- Wealth PMS (50L+)
Bloomberg: Chinese loans diverted to stocks
As much as 660 billion yuan ($97 billion) may have been converted by companies into term deposits or used to buy equities, Li Huiyong, Shanghai-based analyst at Shenyin Wanguo, said in a phone interview today, citing money supply figures.
China’s banks lent a record 1.62 trillion yuan in January as part of a government drive to stimulate the world’s third- largest economy, while M2, the broadest measure of money supply, climbed 18.8 percent from a year earlier. The Shanghai Composite has surged 29 percent since the start of 2009, compared with a 10 percent decline in the MSCI World Index.
“Part of the liquidity flowing into the stock market could be from companies using borrowed funds to invest in the stock market instead of working requirements,” said Li.
No demand, no production. You give us money, we trade stocks.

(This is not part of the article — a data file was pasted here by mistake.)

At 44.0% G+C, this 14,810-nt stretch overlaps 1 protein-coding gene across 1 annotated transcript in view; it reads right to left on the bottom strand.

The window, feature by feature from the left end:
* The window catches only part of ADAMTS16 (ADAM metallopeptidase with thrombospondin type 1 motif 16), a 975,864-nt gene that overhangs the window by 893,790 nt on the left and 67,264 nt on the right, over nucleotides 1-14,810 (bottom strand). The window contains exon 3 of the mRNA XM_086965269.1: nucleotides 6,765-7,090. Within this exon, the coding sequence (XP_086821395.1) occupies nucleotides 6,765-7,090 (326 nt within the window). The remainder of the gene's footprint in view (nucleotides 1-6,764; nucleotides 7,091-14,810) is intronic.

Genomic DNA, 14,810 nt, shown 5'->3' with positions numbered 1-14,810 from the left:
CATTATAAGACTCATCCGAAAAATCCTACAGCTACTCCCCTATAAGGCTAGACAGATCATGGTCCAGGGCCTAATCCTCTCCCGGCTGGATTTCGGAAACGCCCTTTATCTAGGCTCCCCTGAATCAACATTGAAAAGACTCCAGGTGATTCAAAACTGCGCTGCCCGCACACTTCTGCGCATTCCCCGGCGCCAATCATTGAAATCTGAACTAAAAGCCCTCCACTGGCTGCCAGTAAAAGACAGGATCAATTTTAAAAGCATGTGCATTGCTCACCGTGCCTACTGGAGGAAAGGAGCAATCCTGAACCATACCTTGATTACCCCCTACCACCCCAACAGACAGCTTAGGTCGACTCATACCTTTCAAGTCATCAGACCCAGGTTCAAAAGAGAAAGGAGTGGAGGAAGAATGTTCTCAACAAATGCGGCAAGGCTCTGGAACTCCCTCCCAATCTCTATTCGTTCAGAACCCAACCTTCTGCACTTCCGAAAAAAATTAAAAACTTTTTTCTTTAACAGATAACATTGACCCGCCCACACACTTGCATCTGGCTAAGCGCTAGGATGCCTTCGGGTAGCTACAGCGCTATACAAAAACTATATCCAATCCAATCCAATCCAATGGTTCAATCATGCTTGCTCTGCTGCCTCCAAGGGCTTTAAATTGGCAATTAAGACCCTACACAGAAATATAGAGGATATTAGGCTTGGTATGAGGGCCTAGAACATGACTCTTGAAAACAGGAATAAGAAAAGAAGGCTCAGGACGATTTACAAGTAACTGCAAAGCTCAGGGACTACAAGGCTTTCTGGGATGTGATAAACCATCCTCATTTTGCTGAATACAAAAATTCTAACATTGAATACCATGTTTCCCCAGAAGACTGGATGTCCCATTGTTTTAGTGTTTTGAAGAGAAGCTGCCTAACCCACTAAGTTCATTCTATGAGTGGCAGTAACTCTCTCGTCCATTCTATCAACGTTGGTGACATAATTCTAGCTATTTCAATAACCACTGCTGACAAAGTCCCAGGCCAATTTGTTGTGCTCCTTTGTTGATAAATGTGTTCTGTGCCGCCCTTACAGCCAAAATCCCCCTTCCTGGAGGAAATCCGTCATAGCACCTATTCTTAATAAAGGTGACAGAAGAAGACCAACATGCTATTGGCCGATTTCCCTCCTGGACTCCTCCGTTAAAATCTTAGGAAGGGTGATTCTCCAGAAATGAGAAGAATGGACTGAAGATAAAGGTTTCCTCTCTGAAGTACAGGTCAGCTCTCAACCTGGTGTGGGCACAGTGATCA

Home prices on the Peak, Hong Kong’s most-expensive residential area, had their steepest decline since the Asian financial crisis a decade ago, real estate agency CB Richard Ellis Group Inc. said.
Prices slumped 30.5 percent in the fourth quarter of 2008 from a year earlier as the recession damaged demand, the biggest drop since the third quarter of 1998’s 45 percent, said Margaret Ng, senior director of Greater China at CB Richard Ellis.
So they’re not using the loans to buy real estate? Wait, that’s what caused the whole damn thing to crash in the first place.